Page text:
Water industry experts address the engineering skills gap

Amongst industry experts from the Environment Agency, OFWAT and key water companies, we recently partnered with CIWEM (Chartered Institution for Water and Environmental Management) to host a roundtable to discuss the skills shortage in the industry.

The focus of the roundtable event was to analyse the findings from a survey we jointly conducted with CIWEM, aimed at finding out the status of the water industry from the perspective of UK professional engineers and employers working within it.

The survey showed there is widespread concern for the future of the water industry, with 81% of employers seeing increased turnover and 70% saying that this has resulted in a reduced ability to finish projects. You can find the full results of the survey here.

Aside from analyzing the responses, the roundtable attendees discussed potential solutions for how to fill the skills gap and came up with a list of key recommendations to address the industry’s issues: 

Encourage engineers to build multiple skill sets

Engineers with multiple skill sets are beneficial across projects so the water sector must encourage the development of generalists and make it easier for engineers to move around their companies, in a similar way to graduates, to gain experience in a variety of areas.

Re-address the balance of technical engineers and project managers

Engineers within the water sector should have the option to develop technically rather than advancing into project management. The industry should review the salary, benefits and perceived status of a technical career, compared to project management and employers should offer a clear progression path for each career.

Provide clearer career and development plans

Furthermore, employers in the sector should provide employees with clear paths that account for aspirations and priorities of engineers at different stages of their lives. Employers should provide continuing professional development (CPD) post Chartership and holistic, transparent communications regarding next career steps.

Raise the profile of the water sector

Communicate to engineers why a career in water is worth pursuing to reignite people’s passion for the sector. As Terry Fuller, CIWEM CEO, explained, the industry is “not explaining why water is great”. The sector must collaborate to instil a sense of purpose and value for water engineering. Stuart Minchin, Divisional Manager for Water & Environment at Matchtech, shares why he believes a career in water is so rewarding:

“It could be argued that water is the most undervalued global resource, and with an ever increasing population it is crucial for wastewater to be dealt with effectively, and that we ensure high quality drinking water is supplied across the globe. The engineering side of the sector is rarely championed in what is an extremely innovative, exciting industry - one where engineers can work across the entire lifecycle of a project, as well as be involved with a number of engineering elements where people can work together to span all engineering disciplines. We need to promote and celebrate the excellence within the sector now more than ever, especially considering the widening skills gap and potential challenges Brexit may cause with a more strict policy around freedom of movement.”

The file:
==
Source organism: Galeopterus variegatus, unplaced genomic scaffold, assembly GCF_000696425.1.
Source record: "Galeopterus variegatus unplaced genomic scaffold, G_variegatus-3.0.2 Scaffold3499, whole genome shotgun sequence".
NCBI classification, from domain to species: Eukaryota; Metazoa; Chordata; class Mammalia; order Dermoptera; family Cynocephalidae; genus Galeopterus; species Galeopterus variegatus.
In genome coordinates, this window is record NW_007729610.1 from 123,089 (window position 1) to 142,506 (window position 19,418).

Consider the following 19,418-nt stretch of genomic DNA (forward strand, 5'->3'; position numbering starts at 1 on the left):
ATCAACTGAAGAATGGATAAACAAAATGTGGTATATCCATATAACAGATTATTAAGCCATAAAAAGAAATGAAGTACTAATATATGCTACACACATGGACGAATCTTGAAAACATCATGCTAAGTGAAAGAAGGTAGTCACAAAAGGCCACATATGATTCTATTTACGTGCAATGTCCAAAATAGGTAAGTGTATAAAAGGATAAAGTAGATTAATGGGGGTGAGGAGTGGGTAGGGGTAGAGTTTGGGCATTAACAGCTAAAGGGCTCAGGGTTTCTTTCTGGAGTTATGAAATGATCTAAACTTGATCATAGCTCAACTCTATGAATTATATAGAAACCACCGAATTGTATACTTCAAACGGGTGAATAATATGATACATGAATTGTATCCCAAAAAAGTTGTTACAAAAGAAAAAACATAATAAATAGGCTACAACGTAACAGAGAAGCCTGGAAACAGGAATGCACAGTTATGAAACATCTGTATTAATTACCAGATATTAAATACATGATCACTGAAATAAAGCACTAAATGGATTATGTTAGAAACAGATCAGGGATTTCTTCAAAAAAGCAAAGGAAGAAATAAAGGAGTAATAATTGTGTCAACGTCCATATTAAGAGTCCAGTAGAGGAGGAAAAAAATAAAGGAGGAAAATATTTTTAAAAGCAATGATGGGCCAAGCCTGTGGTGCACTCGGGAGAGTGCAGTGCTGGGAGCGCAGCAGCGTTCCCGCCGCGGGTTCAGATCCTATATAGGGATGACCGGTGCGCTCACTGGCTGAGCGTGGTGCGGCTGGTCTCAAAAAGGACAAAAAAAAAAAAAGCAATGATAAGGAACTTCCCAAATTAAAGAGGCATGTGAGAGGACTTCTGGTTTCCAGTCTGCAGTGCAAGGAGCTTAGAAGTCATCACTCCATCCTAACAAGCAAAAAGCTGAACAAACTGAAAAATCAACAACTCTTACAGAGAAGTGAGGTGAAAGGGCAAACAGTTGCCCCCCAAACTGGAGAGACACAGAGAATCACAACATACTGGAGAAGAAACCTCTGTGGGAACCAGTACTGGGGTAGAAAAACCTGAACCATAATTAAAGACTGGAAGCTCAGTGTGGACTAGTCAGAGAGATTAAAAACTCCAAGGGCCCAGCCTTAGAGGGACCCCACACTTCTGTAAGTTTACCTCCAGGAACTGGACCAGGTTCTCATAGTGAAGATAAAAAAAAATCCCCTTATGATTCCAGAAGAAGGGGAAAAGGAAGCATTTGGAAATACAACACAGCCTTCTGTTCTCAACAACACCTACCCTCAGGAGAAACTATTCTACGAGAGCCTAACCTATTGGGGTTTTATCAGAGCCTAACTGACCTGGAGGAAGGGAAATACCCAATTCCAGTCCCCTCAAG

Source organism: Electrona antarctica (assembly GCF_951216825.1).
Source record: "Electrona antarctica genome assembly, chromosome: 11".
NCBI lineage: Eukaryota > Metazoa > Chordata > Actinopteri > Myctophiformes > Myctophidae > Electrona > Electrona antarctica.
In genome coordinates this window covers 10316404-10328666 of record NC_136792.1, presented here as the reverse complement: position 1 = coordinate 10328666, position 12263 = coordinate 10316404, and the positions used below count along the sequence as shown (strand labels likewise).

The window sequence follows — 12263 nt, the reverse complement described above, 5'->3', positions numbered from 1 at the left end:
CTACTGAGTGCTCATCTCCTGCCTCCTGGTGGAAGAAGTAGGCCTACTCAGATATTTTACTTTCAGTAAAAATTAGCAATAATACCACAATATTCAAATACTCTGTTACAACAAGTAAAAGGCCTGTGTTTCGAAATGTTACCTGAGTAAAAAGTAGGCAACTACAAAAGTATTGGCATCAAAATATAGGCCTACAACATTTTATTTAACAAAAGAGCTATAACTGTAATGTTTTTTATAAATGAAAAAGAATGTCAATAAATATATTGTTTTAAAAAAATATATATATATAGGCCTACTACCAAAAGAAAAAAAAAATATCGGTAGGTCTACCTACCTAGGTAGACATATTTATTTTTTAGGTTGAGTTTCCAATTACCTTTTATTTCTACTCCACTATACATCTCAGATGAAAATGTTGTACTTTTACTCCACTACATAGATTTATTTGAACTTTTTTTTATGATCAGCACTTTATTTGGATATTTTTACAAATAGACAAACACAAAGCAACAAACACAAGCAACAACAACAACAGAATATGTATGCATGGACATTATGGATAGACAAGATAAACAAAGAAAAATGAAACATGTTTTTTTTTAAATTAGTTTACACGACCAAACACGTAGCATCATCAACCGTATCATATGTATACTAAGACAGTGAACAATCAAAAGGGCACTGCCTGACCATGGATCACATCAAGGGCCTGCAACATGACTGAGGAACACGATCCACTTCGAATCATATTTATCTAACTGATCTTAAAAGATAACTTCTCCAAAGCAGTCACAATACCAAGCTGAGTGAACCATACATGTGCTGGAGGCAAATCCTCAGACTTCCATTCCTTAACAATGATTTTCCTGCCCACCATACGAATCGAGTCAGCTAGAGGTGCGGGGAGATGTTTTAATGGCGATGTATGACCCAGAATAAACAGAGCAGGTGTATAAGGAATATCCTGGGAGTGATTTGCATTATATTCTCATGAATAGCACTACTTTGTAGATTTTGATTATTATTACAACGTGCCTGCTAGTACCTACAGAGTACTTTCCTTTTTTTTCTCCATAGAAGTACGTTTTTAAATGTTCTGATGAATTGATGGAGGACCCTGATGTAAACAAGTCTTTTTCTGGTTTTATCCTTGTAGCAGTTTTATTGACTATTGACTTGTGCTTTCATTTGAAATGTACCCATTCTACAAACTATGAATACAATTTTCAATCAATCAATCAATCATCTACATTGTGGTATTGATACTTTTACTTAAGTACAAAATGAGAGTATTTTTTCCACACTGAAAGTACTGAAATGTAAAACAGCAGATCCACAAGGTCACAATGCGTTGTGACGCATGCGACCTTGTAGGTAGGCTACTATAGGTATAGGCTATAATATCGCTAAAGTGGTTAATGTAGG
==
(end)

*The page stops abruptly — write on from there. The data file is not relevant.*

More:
Influence Government

The industry must highlight where Government can support to address skills shortages. Projects need to be able to access the best global talent to plug the gaps and an enquiry about the non-inclusion of water and environment on the Tier 2 Skills Shortage list was recommended.

Speaking after the event, Stuart Minchin, Water and Environment Divisional Manager at Matchtech, commented, “Our research of water engineers showed there is a real concern for the UK’s ability to finish water engineering projects, based on the current skills level. Convening this meeting with CIWEM has helped us and our fellow industry leaders to get a better understanding of the issues engineers are facing. As a result of this meeting, we have some very clear and actionable recommendations, which we believe will go some way to solving the skills issues the UK has.”

Terry Fuller, CEO at CIWEM, was optimistic about the outcome and said, “I think we have drawn together a number of realistic but robust recommendations for addressing the skills gap in our sector. I hope that we continue to gather as industry professionals to discuss these important issues and help solve the challenges of the future.”

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